The atrocities you complain of is not due to high-end markets and capitalism; they are due to government and governmental regulations. Fruits must be of a certain size or destroyed in some places. You may only plant so many acres of a crop. Small grocers in less affluent CITY areas must pay high property taxes, business taxes, insurance costs and theft losses (due to poor government not providing a safe environment), etc. To cover those costs, they must charge more. It is not due to higher food prices.

Tight regs, business fees, licenses, and taxes on restaurants drive up fixed costs. This makes the cost of the food itself a small expense, so to increase sales to cover those fixed costs, proportions are made larger.

You need to get out of the city more.

Reply to  jtom
February 18, 2019 7:50 am

There are also legal liability problems. Stores that used to give way food that was about to expire are now destroying that food because of the risk that somebody might get sick and sue them.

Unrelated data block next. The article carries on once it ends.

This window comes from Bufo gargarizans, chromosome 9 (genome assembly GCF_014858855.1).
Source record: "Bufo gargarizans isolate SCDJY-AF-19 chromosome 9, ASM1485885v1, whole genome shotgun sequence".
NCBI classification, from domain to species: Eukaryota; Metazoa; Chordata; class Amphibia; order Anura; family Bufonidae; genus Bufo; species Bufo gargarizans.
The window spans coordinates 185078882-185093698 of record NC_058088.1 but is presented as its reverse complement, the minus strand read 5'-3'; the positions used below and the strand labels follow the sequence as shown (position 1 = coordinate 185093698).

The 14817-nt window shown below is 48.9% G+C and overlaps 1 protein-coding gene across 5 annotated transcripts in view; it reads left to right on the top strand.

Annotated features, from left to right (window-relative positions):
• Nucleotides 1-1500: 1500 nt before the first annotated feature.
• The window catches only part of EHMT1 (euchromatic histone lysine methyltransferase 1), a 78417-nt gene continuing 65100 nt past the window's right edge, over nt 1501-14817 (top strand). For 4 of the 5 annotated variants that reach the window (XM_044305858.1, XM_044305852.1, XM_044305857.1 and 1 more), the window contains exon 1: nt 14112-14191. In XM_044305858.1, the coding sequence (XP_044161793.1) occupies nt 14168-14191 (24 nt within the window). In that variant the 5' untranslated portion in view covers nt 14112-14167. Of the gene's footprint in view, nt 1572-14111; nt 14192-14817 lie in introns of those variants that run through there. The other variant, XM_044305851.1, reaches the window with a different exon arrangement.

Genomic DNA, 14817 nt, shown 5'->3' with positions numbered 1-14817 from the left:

PS: The notion that farmers would let the food rot rather than sell into a low market is ludicrous.
A single farmers output is not sufficient to move the market. The only time when a farmer wouldn’t sell is when the current market price is less than the cost of harvesting. A small profit beats no profit any day of the week.

Reply to  jtom
February 18, 2019 3:50 pm

And that list of government inefficiencies is just for Western pseudo-capitalist countries.

Elsewhere, like in Venezuela, pure socialism reigns and the people starve. Or the tribal dictator currently in control of the country makes sure that the “wrong” people starve.